Energy Management

Mid-Winter Energy Market Report Card and 2019 Outlook

3 min read

Weather Front and Center

In Constellation’s January 2019 Market Intel Webinar, the weather was front and center. A wave of warmer-than-normal temperatures throughout much of the U.S. in December and the first half of January has given way to a much-below normal air mass. The question is, how long do these below-normal temperatures persist and how deep is the new colder weather pattern?

Constellation’s senior meteorologist Andrew Durante posited that the last week of January would be exceptionally cold in the eastern half of the country and bitter cold in the Great Lakes Region as the weather phenomenon known as the Polar Vortex will bring arctic air down over the Great Lakes region. Due to a lack of blocking, the Polar Vortex will move through rapidly, and a warm up will follow with Chicago moving from a low of -22 degrees Fahrenheit on Wednesday to a low of 35 degrees Fahrenheit on Saturday. Strong below-normal temperatures will return to western Canada in the 6-10 day period through early February, and a below-normal pattern will be extensive across the West and Great Lakes for the second week of February. The East Coast will see normal temperatures for mid-February with the models in disagreement for the second half of February. The March forecast shows a warmer-than-normal outcome based on typical El Niño winters.

Outlook for 2019: Global Economy, Trade and Energy Exports Rising

The analysts looked at what may be coming in 2019 and how those things might affect the energy markets. Constellation’s Ed Fortunato, who oversees the Market Fundamentals team, brought his perspectives relative to the global economic outlook in 2019, trade issues such as those with China, and liquefied natural gas (LNG) exports going forward. A slowing global economy in 2019 can be attributed to higher interest rates and ongoing trade tensions between the U.S. and China, which have carried over into the first half of the year. Additionally, Brexit hangs in the balance and could have an impact on a rather tepid European Union economy. Could the U.S. energy markets be affected by the trade war brewing with China? Could a bourgeoning U.S. LNG export market be affected by tariffs and other financial tensions among the major economies? These items were discussed in some detail and will be followed up on in subsequent webinars in 2019.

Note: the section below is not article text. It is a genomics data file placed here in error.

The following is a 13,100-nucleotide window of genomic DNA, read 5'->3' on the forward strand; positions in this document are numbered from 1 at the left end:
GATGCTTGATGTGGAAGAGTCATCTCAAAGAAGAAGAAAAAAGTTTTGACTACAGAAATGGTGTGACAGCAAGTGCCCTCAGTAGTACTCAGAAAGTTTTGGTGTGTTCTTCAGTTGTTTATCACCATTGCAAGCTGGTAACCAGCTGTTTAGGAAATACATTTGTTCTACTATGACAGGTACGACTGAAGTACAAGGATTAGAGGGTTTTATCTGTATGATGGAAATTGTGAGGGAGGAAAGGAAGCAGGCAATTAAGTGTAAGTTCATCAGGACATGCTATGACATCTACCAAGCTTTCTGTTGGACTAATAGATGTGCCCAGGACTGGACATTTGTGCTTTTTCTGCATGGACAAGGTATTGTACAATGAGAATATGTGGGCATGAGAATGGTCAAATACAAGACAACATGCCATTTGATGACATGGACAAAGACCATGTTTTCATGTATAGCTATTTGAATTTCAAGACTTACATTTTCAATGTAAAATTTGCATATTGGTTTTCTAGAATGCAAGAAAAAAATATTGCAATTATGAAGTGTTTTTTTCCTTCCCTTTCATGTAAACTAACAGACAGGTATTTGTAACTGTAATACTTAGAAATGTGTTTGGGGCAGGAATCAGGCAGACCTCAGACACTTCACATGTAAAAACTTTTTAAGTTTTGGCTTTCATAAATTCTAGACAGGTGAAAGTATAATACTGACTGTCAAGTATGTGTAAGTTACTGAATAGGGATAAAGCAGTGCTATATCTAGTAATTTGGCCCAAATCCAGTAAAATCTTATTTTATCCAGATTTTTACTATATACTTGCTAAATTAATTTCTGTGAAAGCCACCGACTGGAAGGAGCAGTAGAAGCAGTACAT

Energy Market Fundamentals and Pricing Action

Inventories of natural gas in underground storage have improved relative to the same period last year but remain well below the five-year average. During the webinar, the analysts touched on outlook for natural gas inventories in storage and the potential effect on pricing during the second quarter of 2019.  Additionally, natural gas production and the outlook for 2019 was reviewed along with some interesting input relative to the influence of crude oil prices on electric power and gas markets in the near and mid-term. LNG export capacity is set to double in 2019 from last year and the effects of this on the future of the U.S. gas and electric power markets was examined as well.

Please join us on Wednesday, February 20th at 2:00 p.m. ET for our next Energy Market Intel Webinar. We will look at the end-of-winter forecast, its effect on pricing, the market fundamentals focusing on production, storage, and consumption and take a dive into what is next on the LNG export front.

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